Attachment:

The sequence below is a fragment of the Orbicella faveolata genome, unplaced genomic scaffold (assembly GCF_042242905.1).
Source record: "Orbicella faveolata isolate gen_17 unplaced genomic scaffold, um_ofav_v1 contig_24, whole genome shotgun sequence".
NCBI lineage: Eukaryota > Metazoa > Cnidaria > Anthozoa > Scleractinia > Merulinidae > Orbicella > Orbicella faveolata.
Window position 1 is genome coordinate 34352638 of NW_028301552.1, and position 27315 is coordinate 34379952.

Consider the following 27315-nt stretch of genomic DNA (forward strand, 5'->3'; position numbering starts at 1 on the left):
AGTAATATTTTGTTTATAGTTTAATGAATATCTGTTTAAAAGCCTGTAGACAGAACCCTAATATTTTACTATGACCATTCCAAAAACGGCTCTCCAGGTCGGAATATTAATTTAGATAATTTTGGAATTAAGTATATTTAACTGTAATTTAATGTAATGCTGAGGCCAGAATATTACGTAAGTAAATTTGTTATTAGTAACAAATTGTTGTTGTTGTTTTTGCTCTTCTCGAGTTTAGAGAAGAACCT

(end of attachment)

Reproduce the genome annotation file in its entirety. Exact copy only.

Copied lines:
The sequence below is a fragment of the Orbicella faveolata genome, unplaced genomic scaffold (assembly GCF_042242905.1).
Source record: "Orbicella faveolata isolate gen_17 unplaced genomic scaffold, um_ofav_v1 contig_24, whole genome shotgun sequence".
NCBI lineage: Eukaryota > Metazoa > Cnidaria > Anthozoa > Scleractinia > Merulinidae > Orbicella > Orbicella faveolata.
Window position 1 is genome coordinate 34352638 of NW_028301552.1, and position 27315 is coordinate 34379952.

Consider the following 27315-nt stretch of genomic DNA (forward strand, 5'->3'; position numbering starts at 1 on the left):
AGTAATATTTTGTTTATAGTTTAATGAATATCTGTTTAAAAGCCTGTAGACAGAACCCTAATATTTTACTATGACCATTCCAAAAACGGCTCTCCAGGTCGGAATATTAATTTAGATAATTTTGGAATTAAGTATATTTAACTGTAATTTAATGTAATGCTGAGGCCAGAATATTACGTAAGTAAATTTGTTATTAGTAACAAATTGTTGTTGTTGTTTTTGCTCTTCTCGAGTTTAGAGAAGAACCT